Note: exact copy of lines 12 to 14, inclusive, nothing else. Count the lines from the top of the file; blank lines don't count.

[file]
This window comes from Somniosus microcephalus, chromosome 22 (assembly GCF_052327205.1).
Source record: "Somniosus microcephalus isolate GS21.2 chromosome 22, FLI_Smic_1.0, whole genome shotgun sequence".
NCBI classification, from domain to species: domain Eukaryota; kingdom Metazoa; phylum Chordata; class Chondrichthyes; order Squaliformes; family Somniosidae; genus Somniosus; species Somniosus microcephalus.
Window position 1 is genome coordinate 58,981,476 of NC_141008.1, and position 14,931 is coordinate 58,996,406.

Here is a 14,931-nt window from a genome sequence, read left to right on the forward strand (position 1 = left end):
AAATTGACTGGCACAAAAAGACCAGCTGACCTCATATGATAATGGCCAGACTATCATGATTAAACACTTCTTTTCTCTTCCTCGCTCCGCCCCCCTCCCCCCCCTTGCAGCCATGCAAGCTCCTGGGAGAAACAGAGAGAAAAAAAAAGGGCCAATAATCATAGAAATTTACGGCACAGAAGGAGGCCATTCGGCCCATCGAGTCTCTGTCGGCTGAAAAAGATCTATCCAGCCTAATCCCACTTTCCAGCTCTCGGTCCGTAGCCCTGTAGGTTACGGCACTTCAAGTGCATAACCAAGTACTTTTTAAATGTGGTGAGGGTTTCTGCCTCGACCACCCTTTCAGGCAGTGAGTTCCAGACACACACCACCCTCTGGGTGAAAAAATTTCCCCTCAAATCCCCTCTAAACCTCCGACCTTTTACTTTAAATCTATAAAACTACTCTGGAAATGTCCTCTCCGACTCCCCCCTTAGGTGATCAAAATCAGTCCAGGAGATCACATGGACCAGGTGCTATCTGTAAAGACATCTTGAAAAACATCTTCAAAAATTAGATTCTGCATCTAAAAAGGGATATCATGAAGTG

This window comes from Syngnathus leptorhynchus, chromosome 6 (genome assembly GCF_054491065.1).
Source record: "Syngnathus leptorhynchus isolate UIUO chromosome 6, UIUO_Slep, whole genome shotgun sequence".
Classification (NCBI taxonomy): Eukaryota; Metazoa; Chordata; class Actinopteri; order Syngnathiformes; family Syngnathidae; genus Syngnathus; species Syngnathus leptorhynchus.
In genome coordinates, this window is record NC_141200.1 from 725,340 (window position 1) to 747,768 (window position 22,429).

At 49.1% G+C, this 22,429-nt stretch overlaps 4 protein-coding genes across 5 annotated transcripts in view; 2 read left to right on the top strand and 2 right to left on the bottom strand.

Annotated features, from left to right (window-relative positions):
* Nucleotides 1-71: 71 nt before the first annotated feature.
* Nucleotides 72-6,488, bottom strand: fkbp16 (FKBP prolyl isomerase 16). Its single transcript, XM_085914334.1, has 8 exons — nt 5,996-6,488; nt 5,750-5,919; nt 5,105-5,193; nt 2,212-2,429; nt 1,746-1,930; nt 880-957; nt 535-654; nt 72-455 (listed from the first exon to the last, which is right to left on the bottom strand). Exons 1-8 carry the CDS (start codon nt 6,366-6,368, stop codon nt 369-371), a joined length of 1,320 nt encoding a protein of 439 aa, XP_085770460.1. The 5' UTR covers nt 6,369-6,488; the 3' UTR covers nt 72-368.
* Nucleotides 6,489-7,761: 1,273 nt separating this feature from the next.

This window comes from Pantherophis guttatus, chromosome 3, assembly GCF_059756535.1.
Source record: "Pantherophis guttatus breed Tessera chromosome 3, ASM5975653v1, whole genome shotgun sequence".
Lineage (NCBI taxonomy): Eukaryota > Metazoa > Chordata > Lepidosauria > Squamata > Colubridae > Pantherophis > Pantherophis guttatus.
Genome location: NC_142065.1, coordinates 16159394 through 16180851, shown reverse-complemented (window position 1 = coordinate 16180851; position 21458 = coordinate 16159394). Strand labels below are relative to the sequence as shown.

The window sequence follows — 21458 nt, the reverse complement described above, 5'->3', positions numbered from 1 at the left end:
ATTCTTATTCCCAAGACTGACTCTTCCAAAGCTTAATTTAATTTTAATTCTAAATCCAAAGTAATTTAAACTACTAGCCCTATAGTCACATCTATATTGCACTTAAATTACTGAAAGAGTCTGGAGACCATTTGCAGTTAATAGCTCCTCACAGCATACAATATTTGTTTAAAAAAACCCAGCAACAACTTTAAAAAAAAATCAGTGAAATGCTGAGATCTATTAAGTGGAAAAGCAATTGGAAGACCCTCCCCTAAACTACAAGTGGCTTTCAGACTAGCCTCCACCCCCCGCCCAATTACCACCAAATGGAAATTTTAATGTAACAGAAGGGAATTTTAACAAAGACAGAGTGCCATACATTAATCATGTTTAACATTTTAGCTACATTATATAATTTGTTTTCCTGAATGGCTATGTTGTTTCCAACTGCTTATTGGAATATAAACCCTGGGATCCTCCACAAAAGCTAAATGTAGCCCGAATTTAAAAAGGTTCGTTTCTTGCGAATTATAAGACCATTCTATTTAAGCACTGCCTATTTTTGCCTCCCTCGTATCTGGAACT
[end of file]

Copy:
Annotated features, from left to right (window-relative positions):
* Nucleotides 1-71: 71 nt before the first annotated feature.
* Nucleotides 72-6,488, bottom strand: fkbp16 (FKBP prolyl isomerase 16). Its single transcript, XM_085914334.1, has 8 exons — nt 5,996-6,488; nt 5,750-5,919; nt 5,105-5,193; nt 2,212-2,429; nt 1,746-1,930; nt 880-957; nt 535-654; nt 72-455 (listed from the first exon to the last, which is right to left on the bottom strand). Exons 1-8 carry the CDS (start codon nt 6,366-6,368, stop codon nt 369-371), a joined length of 1,320 nt encoding a protein of 439 aa, XP_085770460.1. The 5' UTR covers nt 6,369-6,488; the 3' UTR covers nt 72-368.